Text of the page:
Why all the fuss over President Obama's first 100 days in office, a milestone to be marked Wednesday?
Consider there are 1,360 days left in his presidential term - 2,820 "Obama days" remain should he get elected to a second term - which is certainly more than enough time to accomplish all this "change."
Bottom line: Mr. Obama has been busy emulating President Franklin D. Roosevelt's first 100 days in office, which historians all agree built the foundation for FDR's legacy. Like Mr. Obama, Roosevelt was confronted with the most severely depressed economy of his lifetime, a crumbled stock market and increasing unemployment.
Thus, like Roosevelt, Mr. Obama has in just three months' time set out to reform banking and industry, through the use of the budget, the tax code and the federal regulatory apparatus.
If Mr. Obama's drastic measures and policies prove successful, as did those implemented by the nation's 32nd president, the economy will rebound. The president's supporters insist they see light at the end of the tunnel, but conservatives and even socialists warn that his economic policies already show signs of failure. Stay tuned.
ABE SAID IT
Speaking of President Obama's unprecedented spending habits, Sen. Orrin G. Hatch of Utah has just introduced the Limitation on Government Spending Act of 2009, which - as the name suggests - would cap the amount of government spending in relation to the nation's gross domestic product.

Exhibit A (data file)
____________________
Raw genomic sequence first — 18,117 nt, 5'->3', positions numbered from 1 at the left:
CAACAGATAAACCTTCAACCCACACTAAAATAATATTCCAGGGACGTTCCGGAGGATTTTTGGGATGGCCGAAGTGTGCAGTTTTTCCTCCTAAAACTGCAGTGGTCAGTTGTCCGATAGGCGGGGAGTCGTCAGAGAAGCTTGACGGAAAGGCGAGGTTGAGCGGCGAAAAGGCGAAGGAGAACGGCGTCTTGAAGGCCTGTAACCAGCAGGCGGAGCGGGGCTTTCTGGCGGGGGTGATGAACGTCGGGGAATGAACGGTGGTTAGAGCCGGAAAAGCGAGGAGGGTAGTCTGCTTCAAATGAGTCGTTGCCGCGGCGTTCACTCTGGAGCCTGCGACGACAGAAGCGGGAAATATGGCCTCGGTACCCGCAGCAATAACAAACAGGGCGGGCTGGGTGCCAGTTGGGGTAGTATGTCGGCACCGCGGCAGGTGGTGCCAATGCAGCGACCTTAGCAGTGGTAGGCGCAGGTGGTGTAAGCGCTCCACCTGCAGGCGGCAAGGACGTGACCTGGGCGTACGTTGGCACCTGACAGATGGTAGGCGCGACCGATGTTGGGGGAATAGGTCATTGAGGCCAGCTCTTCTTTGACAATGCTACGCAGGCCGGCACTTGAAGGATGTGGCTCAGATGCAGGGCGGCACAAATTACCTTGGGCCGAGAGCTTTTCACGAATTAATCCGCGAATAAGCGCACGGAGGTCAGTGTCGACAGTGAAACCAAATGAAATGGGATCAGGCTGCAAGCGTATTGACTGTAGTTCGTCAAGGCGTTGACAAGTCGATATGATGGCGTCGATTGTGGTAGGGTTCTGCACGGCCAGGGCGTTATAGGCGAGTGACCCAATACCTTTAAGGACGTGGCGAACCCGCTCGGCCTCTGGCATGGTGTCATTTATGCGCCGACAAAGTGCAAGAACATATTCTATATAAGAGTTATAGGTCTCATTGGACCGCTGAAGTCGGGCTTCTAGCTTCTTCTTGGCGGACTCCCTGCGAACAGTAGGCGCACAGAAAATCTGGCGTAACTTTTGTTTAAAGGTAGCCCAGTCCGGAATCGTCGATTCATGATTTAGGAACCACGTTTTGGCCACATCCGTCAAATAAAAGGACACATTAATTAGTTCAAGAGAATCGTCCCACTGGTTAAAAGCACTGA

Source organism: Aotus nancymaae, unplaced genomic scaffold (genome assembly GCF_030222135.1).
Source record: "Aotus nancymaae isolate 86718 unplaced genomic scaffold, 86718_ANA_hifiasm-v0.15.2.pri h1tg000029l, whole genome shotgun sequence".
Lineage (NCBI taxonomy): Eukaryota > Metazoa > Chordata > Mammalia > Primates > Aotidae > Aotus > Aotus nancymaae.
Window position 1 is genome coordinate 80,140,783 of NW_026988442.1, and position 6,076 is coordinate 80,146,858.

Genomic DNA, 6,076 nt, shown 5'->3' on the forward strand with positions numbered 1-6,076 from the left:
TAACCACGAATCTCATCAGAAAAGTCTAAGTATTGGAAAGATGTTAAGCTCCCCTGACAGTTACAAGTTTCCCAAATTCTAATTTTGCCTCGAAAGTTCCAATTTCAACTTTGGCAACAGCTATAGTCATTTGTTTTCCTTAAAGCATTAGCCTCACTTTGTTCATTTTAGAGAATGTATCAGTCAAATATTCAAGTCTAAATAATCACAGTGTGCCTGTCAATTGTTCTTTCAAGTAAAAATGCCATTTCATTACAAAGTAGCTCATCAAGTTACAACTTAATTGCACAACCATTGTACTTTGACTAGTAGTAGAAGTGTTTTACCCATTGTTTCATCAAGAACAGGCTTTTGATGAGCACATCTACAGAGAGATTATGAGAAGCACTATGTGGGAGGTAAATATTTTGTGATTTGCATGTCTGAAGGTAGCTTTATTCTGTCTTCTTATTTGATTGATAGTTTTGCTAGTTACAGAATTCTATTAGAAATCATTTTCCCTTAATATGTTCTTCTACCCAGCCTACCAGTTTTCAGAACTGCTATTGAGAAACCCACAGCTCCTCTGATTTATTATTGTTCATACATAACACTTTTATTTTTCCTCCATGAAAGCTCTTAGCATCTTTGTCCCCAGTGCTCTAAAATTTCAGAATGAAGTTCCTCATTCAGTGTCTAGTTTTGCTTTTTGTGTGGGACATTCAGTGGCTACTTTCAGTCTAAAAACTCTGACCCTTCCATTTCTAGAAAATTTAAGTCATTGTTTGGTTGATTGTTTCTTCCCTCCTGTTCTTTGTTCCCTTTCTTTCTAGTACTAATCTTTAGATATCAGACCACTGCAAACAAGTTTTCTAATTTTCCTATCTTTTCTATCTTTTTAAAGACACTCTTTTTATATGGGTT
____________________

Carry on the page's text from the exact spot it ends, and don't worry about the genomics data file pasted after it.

All told, the Republican's bill would limit federal spending to 20 percent of GDP.
In the meantime, the senator remains fearful that the Democratic president will continue to spend while "disregarding the future consequences." That said, he sees fit to quote Mr. Obama's political idol, Abraham Lincoln, who said, "You cannot keep out of trouble by spending more than you earn."
It's no secret that Abraham Lincoln was President Obama's favorite president. Mr. Obama has said as much numerous times.
It so happens that in the not-so-distant days when he was a freshman senator from Illinois and the going would get tough on Capitol Hill, Mr. Obama would sneak away from the U.S. Capitol, make his way to the other end of the Mall, and find a much needed reprieve sitting on the steps of the Lincoln Memorial - remembering "all the hard times that this country has gone through," he recalled recently.
A few weeks ago, you'll recall, Mr. Obama took his family to see Lincoln's memorial. Given the nation's difficult times, it will be interesting to see when he next returns.
John McCaslin is a contributing columnist on Townhall.com and author of Inside The Beltway: Offbeat Stories, Scoops, and Shenanigans from around the Nation's Capital .
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